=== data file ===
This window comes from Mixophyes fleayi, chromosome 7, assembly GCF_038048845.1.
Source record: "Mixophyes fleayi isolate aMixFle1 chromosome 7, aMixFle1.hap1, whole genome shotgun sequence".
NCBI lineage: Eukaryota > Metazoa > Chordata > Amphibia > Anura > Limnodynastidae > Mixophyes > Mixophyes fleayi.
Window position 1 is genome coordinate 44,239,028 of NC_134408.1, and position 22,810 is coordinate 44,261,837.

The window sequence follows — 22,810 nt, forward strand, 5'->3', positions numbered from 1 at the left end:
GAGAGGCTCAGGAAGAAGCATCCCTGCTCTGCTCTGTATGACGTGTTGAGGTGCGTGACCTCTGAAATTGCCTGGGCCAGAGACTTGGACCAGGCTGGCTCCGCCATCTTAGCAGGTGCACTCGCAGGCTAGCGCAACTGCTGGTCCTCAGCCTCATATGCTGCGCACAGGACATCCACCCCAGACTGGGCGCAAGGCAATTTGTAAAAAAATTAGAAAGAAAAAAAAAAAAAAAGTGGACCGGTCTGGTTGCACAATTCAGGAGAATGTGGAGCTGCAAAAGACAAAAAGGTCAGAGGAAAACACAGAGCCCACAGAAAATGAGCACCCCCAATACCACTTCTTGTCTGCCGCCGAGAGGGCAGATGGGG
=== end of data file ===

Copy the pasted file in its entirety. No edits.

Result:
This window comes from Mixophyes fleayi, chromosome 7, assembly GCF_038048845.1.
Source record: "Mixophyes fleayi isolate aMixFle1 chromosome 7, aMixFle1.hap1, whole genome shotgun sequence".
NCBI lineage: Eukaryota > Metazoa > Chordata > Amphibia > Anura > Limnodynastidae > Mixophyes > Mixophyes fleayi.
Window position 1 is genome coordinate 44,239,028 of NC_134408.1, and position 22,810 is coordinate 44,261,837.

The window sequence follows — 22,810 nt, forward strand, 5'->3', positions numbered from 1 at the left end:
GAGAGGCTCAGGAAGAAGCATCCCTGCTCTGCTCTGTATGACGTGTTGAGGTGCGTGACCTCTGAAATTGCCTGGGCCAGAGACTTGGACCAGGCTGGCTCCGCCATCTTAGCAGGTGCACTCGCAGGCTAGCGCAACTGCTGGTCCTCAGCCTCATATGCTGCGCACAGGACATCCACCCCAGACTGGGCGCAAGGCAATTTGTAAAAAAATTAGAAAGAAAAAAAAAAAAAAAGTGGACCGGTCTGGTTGCACAATTCAGGAGAATGTGGAGCTGCAAAAGACAAAAAGGTCAGAGGAAAACACAGAGCCCACAGAAAATGAGCACCCCCAATACCACTTCTTGTCTGCCGCCGAGAGGGCAGATGGGG